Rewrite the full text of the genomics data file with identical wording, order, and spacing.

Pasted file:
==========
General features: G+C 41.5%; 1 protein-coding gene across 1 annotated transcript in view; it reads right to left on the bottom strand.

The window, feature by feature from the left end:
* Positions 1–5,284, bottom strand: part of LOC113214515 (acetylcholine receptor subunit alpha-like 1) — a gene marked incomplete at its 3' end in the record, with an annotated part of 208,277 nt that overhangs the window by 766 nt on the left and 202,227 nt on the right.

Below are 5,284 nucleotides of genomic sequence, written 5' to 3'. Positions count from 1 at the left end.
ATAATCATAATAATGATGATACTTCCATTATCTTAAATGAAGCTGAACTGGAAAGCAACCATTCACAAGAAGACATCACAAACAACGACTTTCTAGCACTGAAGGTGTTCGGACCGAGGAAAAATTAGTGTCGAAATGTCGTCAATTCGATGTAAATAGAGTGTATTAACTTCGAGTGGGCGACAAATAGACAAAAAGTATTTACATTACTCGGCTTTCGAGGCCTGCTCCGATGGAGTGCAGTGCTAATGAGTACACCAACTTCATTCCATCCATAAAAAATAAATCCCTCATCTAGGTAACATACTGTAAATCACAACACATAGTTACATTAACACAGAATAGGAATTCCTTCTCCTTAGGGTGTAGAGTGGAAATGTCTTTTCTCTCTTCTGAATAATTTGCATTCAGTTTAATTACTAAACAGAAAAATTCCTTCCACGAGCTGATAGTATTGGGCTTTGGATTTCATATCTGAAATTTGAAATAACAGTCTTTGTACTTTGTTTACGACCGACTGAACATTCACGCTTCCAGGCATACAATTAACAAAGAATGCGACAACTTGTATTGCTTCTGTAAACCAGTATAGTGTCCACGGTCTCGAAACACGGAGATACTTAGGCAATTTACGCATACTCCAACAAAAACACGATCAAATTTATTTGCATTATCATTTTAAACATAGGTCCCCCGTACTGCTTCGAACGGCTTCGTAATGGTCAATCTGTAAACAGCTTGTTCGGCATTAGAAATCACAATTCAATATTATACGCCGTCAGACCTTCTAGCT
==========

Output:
General features: G+C 41.5%; 1 protein-coding gene across 1 annotated transcript in view; it reads right to left on the bottom strand.

The window, feature by feature from the left end:
* Positions 1–5,284, bottom strand: part of LOC113214515 (acetylcholine receptor subunit alpha-like 1) — a gene marked incomplete at its 3' end in the record, with an annotated part of 208,277 nt that overhangs the window by 766 nt on the left and 202,227 nt on the right.

Below are 5,284 nucleotides of genomic sequence, written 5' to 3'. Positions count from 1 at the left end.
ATAATCATAATAATGATGATACTTCCATTATCTTAAATGAAGCTGAACTGGAAAGCAACCATTCACAAGAAGACATCACAAACAACGACTTTCTAGCACTGAAGGTGTTCGGACCGAGGAAAAATTAGTGTCGAAATGTCGTCAATTCGATGTAAATAGAGTGTATTAACTTCGAGTGGGCGACAAATAGACAAAAAGTATTTACATTACTCGGCTTTCGAGGCCTGCTCCGATGGAGTGCAGTGCTAATGAGTACACCAACTTCATTCCATCCATAAAAAATAAATCCCTCATCTAGGTAACATACTGTAAATCACAACACATAGTTACATTAACACAGAATAGGAATTCCTTCTCCTTAGGGTGTAGAGTGGAAATGTCTTTTCTCTCTTCTGAATAATTTGCATTCAGTTTAATTACTAAACAGAAAAATTCCTTCCACGAGCTGATAGTATTGGGCTTTGGATTTCATATCTGAAATTTGAAATAACAGTCTTTGTACTTTGTTTACGACCGACTGAACATTCACGCTTCCAGGCATACAATTAACAAAGAATGCGACAACTTGTATTGCTTCTGTAAACCAGTATAGTGTCCACGGTCTCGAAACACGGAGATACTTAGGCAATTTACGCATACTCCAACAAAAACACGATCAAATTTATTTGCATTATCATTTTAAACATAGGTCCCCCGTACTGCTTCGAACGGCTTCGTAATGGTCAATCTGTAAACAGCTTGTTCGGCATTAGAAATCACAATTCAATATTATACGCCGTCAGACCTTCTAGCT